Poo ID + are my mountain lion fears unfounded?

General Palm Springs area.

Re: Poo ID + are my mountain lion fears unfounded?

Postby Wildhorse » Sat Oct 12, 2019 1:35 pm

Ed, I think you have summarized our risks and fears well. The lack of control we have over mountain lions, snakes and other natural dangers in wilderness is why we feel more anxiety about those dangers than we do on the road. If a mountain lion decides to prey upon us, we can do little to protect ourselves.

Meanwhile, West Nile virus has attacked some people by mosquito in Elysian Valley just outside of downtown LA. Scary. Mosquito scat is hard to see.
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Re: Poo ID + are my mountain lion fears unfounded?

Postby cynthia23 » Tue Oct 15, 2019 10:49 pm

Great post with a lot of wise responses. I agree that the 'rare' odds are incorrect in that they aren't factoring the actual odds of people who engage in activities where there are mountain lions running around at night. The Cahuilla have a lot of stories of people being attacked by mountain lions which suggests that people who spend a lot of time outdoors face a fairly high risk. I have known way too many people who have met up with them in the wild, including myself (it followed me, which was really really frightening) to be fearless about it. I definitely would not sit out at night in a canyon where you saw a lot of scat--I don't think that would be sensible even from a sanguine point of view. I think the chances of attack in that situation are actually fairly high--who knows how high, but more than none. Even if it's 'only' a two percent risk, that means two times out of a hundred it will attack. I carry a small airhorn sometimes as I am told they are effective in scaring off bears--remains to be seen whether it would work with a mountain lion especially since they usually attack sneakily from behind. People in Southeast Asia sometimes wear face masks on the back of their heads while working in the fields to fool tigers. I met someone on Skyline once hiking who was doing this with a Halloween mask. Looked a bit crazy but made him feel better, which is perhaps the point of these security blankets.

I remember a while ago someone on here posted about camping up near Round Valley and in the middle of the night, very close, hearing what they thought was a blood-curdling woman's scream--they later googled it and found that it is actually the sound of a mountain lion scream. It makes me shiver just to think of it. :shock:

O yeah, almost forgot--guy named Rob who used to camp on SKyline in a tent told me that one time, while he was sleeping at about 5k, he was awakened in the night by *something* attacking the tent--shaking it, trying to get in, etc. He was a very placid guy so basically he just ignored it and it went away. In the morning he found some tears in the tent. Who knows what it was but I don't think it was a cute fuzzy little rabbit.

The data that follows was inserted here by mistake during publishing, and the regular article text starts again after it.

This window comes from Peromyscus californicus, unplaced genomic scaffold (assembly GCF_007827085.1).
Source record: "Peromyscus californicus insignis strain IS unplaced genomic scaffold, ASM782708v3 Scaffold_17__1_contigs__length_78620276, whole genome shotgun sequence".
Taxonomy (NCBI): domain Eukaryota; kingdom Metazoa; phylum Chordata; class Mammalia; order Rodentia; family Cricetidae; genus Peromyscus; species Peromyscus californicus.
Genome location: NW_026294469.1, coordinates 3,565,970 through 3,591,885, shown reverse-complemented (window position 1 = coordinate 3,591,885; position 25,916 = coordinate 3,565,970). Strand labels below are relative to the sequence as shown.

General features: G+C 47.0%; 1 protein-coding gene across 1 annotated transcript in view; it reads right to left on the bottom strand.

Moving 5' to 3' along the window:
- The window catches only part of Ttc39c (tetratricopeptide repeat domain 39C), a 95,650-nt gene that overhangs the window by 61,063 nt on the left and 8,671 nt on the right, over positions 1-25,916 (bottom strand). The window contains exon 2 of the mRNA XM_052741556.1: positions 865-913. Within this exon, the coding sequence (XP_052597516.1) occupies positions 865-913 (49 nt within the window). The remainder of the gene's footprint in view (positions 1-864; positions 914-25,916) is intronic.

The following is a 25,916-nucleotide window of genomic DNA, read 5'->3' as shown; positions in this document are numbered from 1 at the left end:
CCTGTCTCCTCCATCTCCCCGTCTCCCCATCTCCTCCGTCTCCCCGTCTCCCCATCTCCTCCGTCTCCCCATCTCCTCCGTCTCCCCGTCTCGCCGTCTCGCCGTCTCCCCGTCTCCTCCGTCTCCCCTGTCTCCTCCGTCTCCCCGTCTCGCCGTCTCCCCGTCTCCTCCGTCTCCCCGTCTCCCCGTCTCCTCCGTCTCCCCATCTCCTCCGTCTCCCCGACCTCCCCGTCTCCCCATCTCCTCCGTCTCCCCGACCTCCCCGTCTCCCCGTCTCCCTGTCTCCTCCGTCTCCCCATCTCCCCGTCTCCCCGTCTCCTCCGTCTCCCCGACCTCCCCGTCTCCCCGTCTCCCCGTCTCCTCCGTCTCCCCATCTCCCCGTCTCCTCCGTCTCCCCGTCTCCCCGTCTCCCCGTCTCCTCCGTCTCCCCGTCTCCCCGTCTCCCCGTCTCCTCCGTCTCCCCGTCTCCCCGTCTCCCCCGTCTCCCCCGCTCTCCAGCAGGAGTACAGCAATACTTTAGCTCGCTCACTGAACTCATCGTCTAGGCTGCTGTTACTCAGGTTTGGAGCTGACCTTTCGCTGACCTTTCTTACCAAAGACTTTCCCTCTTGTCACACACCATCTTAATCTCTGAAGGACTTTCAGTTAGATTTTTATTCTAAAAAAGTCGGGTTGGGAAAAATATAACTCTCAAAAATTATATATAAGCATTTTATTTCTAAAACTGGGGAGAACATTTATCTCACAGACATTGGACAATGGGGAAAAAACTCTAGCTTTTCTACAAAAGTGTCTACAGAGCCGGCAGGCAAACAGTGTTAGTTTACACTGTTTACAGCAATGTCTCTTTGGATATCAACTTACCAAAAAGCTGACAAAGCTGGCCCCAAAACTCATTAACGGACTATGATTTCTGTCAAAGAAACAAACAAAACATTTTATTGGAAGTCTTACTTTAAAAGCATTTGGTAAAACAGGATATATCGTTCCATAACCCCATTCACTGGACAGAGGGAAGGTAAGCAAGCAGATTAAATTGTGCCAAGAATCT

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Re: Poo ID + are my mountain lion fears unfounded?

Postby backpackpack » Sat Oct 19, 2019 11:03 pm

Hello all,

I guess what I came here for was someone to say "You are 100% ok, and you can sit in a chair in the dark in a mountain lion canyon all night and they won't eat you".


I failed to realize there was a second page to this thread before I originally replied. Thank you very much for all of the information. I often solo camp in Anza Borrego back in Palm Canyon but I've never seen mountain lion scat (or anything but sheep poop). I do the same thing there - sit outside reading or looking at the stars until bedtime. I do shine my light around once in a while, I've seen a pair of orange eyes shine back in the distance a few times but have no way of knowing what they belonged to.

I also walk into the washes and camp, but never see scat except for maybe rabbit droppings.

cynthia23, your post pretty much aligns with exactly how I felt and came here in hopes of having my mind changed. It is probably pretty rare that I'd get attacked, but there is still some risk. Maybe a high risk. The further back I walked into the canyon, seeing no signs of any other humans ever being there, and mountain lion poop, and charactaristic scuff marks in the dirt, and a distinct large paw print that at first made me think "that's odd, there aren't bear here", made me think it was probably not a good idea to set up camp in the middle of a long narrow canyon and sit outside alone in a chair.

I love going places where there are no people. Any ideas, friends?
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